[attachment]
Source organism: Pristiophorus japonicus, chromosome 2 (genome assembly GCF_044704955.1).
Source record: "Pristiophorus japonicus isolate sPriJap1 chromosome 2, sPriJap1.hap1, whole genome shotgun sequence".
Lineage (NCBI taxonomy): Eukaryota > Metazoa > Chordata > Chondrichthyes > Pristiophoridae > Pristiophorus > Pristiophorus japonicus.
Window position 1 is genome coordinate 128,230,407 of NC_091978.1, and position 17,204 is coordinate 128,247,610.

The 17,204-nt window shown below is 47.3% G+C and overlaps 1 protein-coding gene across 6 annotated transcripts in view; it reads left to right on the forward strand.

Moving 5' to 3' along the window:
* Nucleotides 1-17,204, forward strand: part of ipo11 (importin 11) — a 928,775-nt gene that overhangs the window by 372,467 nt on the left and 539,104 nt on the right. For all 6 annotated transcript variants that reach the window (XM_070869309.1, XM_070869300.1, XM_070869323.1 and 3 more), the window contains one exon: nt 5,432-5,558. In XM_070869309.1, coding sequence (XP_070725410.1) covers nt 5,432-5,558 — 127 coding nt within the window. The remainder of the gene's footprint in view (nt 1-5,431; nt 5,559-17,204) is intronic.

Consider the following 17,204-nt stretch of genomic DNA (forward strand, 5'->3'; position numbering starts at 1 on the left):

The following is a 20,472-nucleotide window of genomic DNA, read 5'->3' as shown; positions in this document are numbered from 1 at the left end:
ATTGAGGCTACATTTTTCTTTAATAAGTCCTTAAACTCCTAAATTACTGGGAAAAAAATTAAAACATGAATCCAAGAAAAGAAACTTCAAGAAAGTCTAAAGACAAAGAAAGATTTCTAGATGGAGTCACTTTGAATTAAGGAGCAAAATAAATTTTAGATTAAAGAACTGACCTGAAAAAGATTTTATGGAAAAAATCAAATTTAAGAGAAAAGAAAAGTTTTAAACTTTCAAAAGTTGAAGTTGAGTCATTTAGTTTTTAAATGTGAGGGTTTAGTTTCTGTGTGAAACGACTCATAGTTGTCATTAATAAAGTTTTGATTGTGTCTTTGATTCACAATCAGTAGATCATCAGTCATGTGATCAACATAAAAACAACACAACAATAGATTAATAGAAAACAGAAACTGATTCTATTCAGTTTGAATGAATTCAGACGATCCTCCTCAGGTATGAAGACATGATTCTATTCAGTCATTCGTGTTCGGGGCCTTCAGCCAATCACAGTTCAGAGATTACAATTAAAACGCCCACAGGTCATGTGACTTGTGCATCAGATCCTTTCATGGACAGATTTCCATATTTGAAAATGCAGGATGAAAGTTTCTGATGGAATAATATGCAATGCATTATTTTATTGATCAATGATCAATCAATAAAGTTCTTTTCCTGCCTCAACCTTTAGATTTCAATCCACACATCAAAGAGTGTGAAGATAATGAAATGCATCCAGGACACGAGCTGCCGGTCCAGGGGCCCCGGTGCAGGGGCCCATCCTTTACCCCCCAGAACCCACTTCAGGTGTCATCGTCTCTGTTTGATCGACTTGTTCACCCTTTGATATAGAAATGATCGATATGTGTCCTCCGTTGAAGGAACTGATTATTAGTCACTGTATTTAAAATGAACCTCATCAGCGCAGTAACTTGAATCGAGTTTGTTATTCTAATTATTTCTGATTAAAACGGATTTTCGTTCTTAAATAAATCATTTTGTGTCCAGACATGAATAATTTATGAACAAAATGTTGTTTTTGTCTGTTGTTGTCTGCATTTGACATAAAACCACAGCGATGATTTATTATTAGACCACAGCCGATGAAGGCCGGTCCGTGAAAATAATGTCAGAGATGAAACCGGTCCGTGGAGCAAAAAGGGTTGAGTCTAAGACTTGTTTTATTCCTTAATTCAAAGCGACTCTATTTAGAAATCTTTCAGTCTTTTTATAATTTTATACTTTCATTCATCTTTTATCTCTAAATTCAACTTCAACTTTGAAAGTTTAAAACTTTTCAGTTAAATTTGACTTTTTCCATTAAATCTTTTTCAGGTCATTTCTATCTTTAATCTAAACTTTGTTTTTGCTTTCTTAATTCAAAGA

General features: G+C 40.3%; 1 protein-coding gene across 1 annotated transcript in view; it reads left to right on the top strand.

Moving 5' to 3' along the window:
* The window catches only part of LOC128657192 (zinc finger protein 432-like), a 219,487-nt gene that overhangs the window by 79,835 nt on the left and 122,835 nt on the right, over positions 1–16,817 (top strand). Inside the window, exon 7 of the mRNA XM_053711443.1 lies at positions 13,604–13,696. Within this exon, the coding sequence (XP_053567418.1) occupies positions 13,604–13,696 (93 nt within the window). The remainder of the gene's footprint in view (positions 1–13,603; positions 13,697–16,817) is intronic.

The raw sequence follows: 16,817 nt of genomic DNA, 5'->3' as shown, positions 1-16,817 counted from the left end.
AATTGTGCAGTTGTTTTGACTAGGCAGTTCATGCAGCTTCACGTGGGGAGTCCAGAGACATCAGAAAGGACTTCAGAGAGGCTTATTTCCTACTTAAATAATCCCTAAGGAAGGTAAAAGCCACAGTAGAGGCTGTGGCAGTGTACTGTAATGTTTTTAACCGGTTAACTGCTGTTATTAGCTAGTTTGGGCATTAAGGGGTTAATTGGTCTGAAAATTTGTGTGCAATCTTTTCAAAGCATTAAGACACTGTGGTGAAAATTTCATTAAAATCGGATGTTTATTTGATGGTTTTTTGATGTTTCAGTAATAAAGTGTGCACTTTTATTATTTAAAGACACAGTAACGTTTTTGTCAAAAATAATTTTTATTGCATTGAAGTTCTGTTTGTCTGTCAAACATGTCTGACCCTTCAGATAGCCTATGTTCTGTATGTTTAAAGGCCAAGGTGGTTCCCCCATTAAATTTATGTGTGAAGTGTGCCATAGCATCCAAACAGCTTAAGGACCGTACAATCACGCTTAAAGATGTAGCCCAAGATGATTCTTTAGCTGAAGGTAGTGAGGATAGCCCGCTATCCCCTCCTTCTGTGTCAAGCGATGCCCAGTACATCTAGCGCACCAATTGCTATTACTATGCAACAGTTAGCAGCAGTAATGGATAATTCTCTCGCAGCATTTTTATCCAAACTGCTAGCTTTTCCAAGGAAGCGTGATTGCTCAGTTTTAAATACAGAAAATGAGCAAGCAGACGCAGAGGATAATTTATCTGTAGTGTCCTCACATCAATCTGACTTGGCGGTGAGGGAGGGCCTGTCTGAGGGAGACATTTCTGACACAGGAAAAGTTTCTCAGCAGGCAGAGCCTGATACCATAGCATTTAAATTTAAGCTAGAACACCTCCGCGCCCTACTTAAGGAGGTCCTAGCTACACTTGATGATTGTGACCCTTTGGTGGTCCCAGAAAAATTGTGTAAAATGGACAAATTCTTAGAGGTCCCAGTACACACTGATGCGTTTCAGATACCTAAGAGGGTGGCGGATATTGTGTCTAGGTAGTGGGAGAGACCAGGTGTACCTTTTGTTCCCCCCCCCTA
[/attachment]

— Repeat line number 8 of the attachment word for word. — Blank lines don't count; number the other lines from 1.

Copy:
Consider the following 17,204-nt stretch of genomic DNA (forward strand, 5'->3'; position numbering starts at 1 on the left):